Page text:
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LINK

Speaking to other South American leaders, Chavez said his conflict with Washington is rooted in the U.S. thirst to control oil. He said the Americans will be denied that in Venezuela, which is the world's fifth-largest oil exporter and one of the biggest suppliers to the U.S. market.

If the United States attacks, Chavez said, "We won't have any other alternative - blow up our own oil fields - but they aren't going to take that oil."


If this dude falls over the edge mentally and sets fire to their oil wells, imagine what it would do to oil prices.

JDub



posted on Apr, 20 2006 @ 12:24 AM
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We can let oil control us or we invest our time and energy in other fuels and alternatives. And let's not listen to the naysayers, who say oil is the only viable choice. Group them together with the other naysayers and let them naysay to themselves, so we can move on with our business of freeing ourselves from the enslavement of oil.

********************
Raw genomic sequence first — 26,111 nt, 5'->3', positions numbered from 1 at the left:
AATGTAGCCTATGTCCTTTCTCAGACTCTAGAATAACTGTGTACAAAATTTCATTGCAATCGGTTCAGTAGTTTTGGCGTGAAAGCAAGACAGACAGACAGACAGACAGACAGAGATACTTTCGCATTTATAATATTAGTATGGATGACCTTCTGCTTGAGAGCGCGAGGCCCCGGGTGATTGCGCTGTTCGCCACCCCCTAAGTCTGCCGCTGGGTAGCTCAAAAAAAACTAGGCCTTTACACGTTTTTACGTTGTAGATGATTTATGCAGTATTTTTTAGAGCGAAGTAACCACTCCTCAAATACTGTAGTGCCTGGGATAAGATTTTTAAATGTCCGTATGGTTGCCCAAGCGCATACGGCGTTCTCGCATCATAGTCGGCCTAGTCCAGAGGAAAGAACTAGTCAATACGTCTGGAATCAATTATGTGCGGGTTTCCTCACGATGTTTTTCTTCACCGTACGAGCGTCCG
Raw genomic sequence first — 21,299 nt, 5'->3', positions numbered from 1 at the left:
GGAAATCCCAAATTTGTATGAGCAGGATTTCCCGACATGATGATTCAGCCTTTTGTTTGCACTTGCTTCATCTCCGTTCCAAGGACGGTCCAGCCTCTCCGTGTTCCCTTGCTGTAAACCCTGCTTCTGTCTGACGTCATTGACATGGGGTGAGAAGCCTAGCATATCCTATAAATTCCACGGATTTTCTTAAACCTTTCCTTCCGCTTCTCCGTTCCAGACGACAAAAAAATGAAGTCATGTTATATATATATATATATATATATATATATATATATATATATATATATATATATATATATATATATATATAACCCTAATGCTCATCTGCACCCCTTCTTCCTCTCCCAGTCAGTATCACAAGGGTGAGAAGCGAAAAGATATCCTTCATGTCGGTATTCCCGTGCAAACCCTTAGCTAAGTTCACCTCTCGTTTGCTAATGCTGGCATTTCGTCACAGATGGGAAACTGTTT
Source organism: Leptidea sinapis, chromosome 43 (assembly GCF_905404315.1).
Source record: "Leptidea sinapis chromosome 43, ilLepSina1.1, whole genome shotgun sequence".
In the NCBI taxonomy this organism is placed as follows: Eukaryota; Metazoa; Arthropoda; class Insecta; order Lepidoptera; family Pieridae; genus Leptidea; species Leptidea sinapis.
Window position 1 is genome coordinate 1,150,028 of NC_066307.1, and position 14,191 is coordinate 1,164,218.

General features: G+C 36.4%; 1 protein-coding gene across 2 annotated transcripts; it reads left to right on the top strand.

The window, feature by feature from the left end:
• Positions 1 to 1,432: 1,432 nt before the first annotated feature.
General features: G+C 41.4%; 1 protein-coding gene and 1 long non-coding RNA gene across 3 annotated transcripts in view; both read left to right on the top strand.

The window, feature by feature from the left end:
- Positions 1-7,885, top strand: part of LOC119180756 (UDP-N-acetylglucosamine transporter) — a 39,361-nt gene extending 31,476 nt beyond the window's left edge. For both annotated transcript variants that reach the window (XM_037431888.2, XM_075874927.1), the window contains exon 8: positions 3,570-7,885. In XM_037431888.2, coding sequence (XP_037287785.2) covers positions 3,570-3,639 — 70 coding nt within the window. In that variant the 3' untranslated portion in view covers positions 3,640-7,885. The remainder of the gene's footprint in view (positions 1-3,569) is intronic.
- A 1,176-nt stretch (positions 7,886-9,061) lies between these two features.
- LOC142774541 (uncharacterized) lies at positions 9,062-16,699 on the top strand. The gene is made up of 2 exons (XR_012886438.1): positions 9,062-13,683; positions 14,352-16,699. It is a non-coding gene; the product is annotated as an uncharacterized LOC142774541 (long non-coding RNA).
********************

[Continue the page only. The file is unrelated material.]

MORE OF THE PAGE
And let the greedy folks in the oil industry fall, as well as President Oil, oops, I meant President Boil, pardon me, Petrol Bush, aw heck, President Bush.

Troy



posted on Apr, 20 2006 @ 01:23 AM
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It certainly seems realistic that prices will continue to rise...

here is a story suggesting prices are likely to rise to over $80 a barrel over summer..

While in this scottish editorial it suggests we could hit $100 a barrel by the end of the year...

.............scary



posted on Apr, 20 2006 @ 01:45 PM
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Price in UK is now up to roughly £5 a gallon, which is roughly $8.90 US dollars or $12 Dollars Aus.

I'd be happy at what your paying